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Old 2006-12-27, 14:50   #1
fivemack
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I'm contemplating building a small compute farm - start with four nodes and work up.

Current thought for nodes is to use a 900-series dual-core P4 before they become completely unavailable, skimp on the motherboard, and go for a compact-flash-to-IDE adaptor for the operating system: say

D945 104.97
865G board 30.86
CF-to-IDE adaptor 15.00
boot flash 8.40 512MB
RAM 36.2 512M
case 25.43

= 220.86

Couple of questions: how easy is it to set up Linux on a compact-flash card? I guess I'd need a CF-to-IDE adaptor for my main machine and do a straightforward install from CD with the CF as target.

Is this a reasonable hardware spec, or is it more sensible to put on an E6300 low-end Core2 rather than the high-end dual-core Netburst? Five nodes of this would cost the same as a decent Kentsfield system; are ten Netburst cores competitive with the four Conroes?

mprime will run fine in 512M of RAM; does nfsnet? I appreciate 512M will be useless for lattice sieving.
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Old 2006-12-27, 19:40   #2
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You forgot the running costs in the whole equation. Electricity has an environmental and financial cost.

Another thing already stated in other threads : flash memory is not for ever. You would have to replace your flash disks quite often. I think a better solution would be to use second hand hard disks.
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Old 2006-12-27, 19:40   #3
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The QX6700 is in a rapid price decline, so if you have the option of waiting a couple of months, it will probably be significantly cheaper.
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Old 2006-12-28, 09:49   #4
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Quote:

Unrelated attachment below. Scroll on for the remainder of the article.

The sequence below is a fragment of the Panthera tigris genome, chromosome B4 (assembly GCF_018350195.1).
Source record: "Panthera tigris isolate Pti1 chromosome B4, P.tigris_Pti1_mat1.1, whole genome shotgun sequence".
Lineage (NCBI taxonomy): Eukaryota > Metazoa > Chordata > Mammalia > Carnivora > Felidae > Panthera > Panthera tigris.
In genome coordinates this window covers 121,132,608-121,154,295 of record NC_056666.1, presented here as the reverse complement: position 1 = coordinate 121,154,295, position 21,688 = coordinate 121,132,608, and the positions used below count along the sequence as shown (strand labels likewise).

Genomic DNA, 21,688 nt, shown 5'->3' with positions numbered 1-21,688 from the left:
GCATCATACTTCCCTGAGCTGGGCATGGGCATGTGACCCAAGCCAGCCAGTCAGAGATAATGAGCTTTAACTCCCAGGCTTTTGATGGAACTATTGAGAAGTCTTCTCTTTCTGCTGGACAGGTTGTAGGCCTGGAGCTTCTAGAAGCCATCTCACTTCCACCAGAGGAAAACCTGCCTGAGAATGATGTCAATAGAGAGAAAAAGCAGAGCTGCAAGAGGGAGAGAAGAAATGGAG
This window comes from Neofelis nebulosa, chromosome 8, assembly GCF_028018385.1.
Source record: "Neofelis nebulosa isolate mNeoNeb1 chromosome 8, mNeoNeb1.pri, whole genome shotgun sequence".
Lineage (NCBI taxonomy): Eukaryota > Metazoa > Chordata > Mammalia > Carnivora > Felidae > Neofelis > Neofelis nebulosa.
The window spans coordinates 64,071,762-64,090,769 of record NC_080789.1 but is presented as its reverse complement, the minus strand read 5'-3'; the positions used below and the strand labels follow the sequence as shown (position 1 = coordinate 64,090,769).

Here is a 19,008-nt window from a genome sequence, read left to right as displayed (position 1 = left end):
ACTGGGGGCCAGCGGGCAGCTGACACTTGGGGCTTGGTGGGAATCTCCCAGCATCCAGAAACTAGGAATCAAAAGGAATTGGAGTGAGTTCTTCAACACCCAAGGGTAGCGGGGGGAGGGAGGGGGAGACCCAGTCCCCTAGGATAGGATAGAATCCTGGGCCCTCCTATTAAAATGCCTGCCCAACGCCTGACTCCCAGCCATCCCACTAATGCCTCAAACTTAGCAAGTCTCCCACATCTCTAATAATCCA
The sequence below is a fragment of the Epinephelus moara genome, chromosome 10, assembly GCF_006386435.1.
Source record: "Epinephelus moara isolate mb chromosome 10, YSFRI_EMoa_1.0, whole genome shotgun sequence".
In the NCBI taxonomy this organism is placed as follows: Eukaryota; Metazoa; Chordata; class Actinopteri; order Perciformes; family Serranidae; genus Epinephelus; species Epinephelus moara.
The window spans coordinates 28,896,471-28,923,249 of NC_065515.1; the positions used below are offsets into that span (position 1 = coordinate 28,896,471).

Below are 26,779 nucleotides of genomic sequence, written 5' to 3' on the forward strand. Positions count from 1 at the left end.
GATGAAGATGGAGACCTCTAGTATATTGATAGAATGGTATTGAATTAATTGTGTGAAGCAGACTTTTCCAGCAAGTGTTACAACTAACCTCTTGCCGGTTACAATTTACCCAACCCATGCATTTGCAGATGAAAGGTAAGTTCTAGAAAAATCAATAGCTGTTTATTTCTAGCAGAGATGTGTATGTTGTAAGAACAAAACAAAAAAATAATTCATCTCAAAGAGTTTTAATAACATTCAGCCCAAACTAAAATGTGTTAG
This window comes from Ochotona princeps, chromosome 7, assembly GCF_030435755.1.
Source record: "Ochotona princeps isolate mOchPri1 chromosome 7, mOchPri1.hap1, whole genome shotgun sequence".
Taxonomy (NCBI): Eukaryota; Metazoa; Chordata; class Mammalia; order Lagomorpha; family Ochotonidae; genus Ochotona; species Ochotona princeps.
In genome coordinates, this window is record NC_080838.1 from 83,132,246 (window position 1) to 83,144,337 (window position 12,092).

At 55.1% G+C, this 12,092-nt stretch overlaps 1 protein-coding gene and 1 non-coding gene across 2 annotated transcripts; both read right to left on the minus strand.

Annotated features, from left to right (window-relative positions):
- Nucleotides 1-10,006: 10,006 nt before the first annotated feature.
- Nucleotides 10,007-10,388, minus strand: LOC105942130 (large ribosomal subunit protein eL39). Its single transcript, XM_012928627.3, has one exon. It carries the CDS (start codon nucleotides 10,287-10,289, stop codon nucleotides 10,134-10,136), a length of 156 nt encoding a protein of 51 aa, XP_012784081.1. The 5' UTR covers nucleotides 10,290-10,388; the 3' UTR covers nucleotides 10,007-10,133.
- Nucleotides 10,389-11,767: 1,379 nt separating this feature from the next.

Originally Posted by Jacob Visser View Post
I think a better solution would be to use second hand hard disks.
Undoubtedly the case. Small IDE disks (though still large in comparison with a 512M flash) can be picked up very cheaply indeed.

Tom: I know a couple of places in and around Cambridge where such disks can be picked up for a fiver or so. I'll contact you directly with more information if you're interested.

Paul
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Old 2006-12-28, 09:53   #5
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Quote:
Originally Posted by fivemack View Post
I'm contemplating building a small compute farm - start with four nodes and work up.

mprime will run fine in 512M of RAM; does nfsnet? I appreciate 512M will be useless for lattice sieving.
NFSNET should be fine on 512M machines. The sievers generally take between 50 and 200M, depending on how big a factorization is being done. Typical is 130M or so.

Something you may also wish to put into your farm is an ethernet switch with a reasonable number of ports. 2nd-hand 16-port switches are not too expensive. If you've a way of gluing your machines together, and enough permanent storage (another argument for disk rather than flash) you can make yourself a nice cluster.


Paul
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Old 2006-12-29, 17:31   #6
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or you could do a cheap proc like a AMD sempron 3000+ at 1.8 ghz
http://www.tigerdirect.com/applicati...227092&CatId=0
thats 9 dollars by the way

a cheap 939 mobo
a psu and a piece of wood


and then net boot the computers with a floppy drive to a os over the network using ltsp
ltsp.org
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Old 2006-12-30, 07:32   #7
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If your intended apps are math related, I would spend the extra on a Core2Duo rather than 9xx because of the better FP performance and improved power efficiency. The downside is it will cost you more for your motherboard, although that should make it more futureproof.

If virtualisation may be important to you in future make sure your chosen processor supports it.